Yes to billions in aid, no to coronabonds

In their video conference on Thursday the EU leaders approved a coronavirus aid package of up to 540 billion euros in loans. Starting in June, the loans will be made available to companies, indebted states and short-time work schemes. Joint coronabonds, however, were rejected. Is this result a sign of cohesion or does it cement the rifts within Europe?

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Frankfurter Rundschau (DE) /

A risky path forward

This decision does not solve anything, says Frankfurter Rundschau:

“A certain amount of financial acrobatics is required to mobilise many billions of euros without putting too much money on the table all at once. And ultimately this must be reconciled with the EU's long-term budget and the 'Green Deal' climate protection project. And if it becomes clear how much all this costs, then distribution battles must be avoided. If the EU leaders are too hesitant and stingy, sloppy and unwilling to show enough solidarity in all this, the wrong political forces could end up benefiting. The economic crisis at the end of the 2000s gave a boost to right-wing populists. The stakes are high.”

La Stampa (IT) /

A decision that will strengthen Europe

The countries of southern Europe have scored a victory, political scientist Alberto Mingardi writes in La Stampa:

“Under the direction of Angela Merkel, the European Union has stripped the sovereignists of their alibi. With the new 2021-2027 budget the Commission gives itself unprecedented powers to transfer money. Half of the recovery fund will manage structural resources similar to those in the Juncker Plan and half will be passed on to countries in difficulties. Ironically, the attacks on the European stepmother will ultimately strengthen Brussels. France, Italy and Spain seem to be emerging as winners from this game. But we shouldn't count our chickens before they hatch. Getting this fund up and running will take time.”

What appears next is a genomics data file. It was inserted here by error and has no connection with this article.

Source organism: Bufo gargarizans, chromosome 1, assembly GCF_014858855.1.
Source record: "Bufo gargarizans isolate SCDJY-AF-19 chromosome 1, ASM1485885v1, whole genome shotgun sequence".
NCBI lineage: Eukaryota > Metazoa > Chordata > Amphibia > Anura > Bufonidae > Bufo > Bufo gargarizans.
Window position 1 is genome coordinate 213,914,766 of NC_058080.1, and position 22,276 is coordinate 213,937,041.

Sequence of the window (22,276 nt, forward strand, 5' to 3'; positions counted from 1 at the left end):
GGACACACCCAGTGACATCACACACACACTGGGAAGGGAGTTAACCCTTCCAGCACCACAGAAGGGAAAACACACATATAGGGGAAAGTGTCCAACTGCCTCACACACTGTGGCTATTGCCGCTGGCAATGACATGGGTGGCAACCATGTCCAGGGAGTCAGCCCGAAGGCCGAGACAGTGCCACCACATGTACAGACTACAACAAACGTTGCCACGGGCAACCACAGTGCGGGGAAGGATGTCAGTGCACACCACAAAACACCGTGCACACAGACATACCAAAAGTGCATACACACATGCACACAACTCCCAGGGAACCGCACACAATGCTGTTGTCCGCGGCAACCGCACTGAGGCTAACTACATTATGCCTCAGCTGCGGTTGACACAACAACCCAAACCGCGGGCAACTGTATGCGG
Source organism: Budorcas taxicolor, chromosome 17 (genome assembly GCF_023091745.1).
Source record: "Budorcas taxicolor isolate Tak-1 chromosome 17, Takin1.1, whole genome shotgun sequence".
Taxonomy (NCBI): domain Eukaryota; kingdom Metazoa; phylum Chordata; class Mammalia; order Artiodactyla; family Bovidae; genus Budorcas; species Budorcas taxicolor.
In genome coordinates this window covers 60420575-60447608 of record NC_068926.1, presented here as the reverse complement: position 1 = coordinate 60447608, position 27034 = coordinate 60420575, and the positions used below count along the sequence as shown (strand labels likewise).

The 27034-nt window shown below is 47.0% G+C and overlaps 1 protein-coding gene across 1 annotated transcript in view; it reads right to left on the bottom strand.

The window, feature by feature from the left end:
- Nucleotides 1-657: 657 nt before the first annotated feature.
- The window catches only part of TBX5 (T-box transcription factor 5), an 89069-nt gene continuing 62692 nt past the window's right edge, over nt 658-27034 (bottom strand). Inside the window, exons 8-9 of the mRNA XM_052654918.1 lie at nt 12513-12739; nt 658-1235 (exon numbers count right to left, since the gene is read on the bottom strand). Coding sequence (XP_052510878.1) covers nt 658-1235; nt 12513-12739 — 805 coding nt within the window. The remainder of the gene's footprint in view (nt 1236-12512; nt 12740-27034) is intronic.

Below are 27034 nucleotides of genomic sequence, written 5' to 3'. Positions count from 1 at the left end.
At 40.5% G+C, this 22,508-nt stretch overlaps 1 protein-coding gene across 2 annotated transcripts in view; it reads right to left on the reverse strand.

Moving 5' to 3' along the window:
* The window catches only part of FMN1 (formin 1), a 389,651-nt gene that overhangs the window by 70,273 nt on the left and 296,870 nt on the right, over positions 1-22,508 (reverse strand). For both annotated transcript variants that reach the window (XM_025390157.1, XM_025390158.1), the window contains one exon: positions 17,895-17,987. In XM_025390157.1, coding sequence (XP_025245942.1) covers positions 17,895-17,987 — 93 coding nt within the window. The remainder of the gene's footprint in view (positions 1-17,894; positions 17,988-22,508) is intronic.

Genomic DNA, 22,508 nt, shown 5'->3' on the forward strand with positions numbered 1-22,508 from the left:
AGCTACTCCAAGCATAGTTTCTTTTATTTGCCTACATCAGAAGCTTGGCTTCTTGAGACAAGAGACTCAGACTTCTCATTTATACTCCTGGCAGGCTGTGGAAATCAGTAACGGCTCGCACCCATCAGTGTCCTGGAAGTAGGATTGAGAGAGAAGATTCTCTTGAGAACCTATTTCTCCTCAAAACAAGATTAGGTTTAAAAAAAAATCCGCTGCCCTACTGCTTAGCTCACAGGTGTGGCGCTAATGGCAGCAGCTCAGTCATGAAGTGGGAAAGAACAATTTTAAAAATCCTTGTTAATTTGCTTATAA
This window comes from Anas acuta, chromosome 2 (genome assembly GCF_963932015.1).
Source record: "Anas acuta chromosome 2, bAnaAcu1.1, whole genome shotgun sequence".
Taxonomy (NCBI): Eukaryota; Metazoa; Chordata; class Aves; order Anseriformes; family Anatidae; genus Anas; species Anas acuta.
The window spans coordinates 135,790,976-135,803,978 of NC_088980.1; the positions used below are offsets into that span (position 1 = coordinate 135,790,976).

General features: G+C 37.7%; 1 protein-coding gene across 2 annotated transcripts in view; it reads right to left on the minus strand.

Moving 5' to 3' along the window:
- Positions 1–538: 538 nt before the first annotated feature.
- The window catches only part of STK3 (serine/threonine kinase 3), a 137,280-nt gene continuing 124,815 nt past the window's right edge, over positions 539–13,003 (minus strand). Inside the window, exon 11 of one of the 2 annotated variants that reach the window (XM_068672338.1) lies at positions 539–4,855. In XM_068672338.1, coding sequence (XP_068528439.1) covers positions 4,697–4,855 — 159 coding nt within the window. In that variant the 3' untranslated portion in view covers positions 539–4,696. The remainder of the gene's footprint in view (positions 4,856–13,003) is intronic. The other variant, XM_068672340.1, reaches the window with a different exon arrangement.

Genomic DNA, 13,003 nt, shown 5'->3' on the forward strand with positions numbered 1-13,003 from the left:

Delo (SI) /

EU nothing but an empty husk

The member states can't expect much help from this Community, Delo criticises:

“The states must cope on their own in the battle against Covid-19. The EU has proved itself to be nothing but an empty husk. That will have to change or else the Union - at least as we now know it - will cease to exist. Due to the dangers posed by the virus the individual countries have turned inwards. The wealthier ones have been able to give their citizens a little more freedom during these times, while the poorer ones have introduced stricter isolation measures in lieu of treatment. ... There's a lot of talk in the EU right now about spending more joint funds on healthcare. But it's probably better if everyone relies on themselves.”

La Vanguardia (ES) /

Widening gap could destroy the EU

The risk premium on Spanish government bonds has risen significantly again in recent weeks. The EU needs to take bolder decisions to stop this dangerous trend, La Vanguardia believes:

“If the trend of rising costs for selling government bonds continues, the differences between the countries of southern Europe and the countries of northern Europe will widen and the EU will remain divided into rich and poor states as economic convergence falters. From there it will only be a small step to a new crisis of the euro and the common project. ... If the reconstruction plan is to be stretched over the next seven years and on top of that has to first be approved by the national parliaments, there will be delays, its impact will be reduced and it won't serve to provide the rapid economic stimulus that is now needed. This means that the future of the EU and of all its member states is at stake.”

De Tijd (BE) /

Merkel showing a sense of responsibility

De Tijd praises the German chancellor's leadership:

“The ice has become thin in Europe. It's hard to come up with a joint answer to the corona crisis, and the European summit on the measures to be adopted only arrived at a result with difficulty. ... In the Bundestag, Merkel said that Germany will 'of course' contribute more to the EU budget. European solidarity is important to Merkel because she knows that a fragile Union could lead to another crisis. If not all member states overcome the corona crisis, the consequences will be felt throughout the Union.”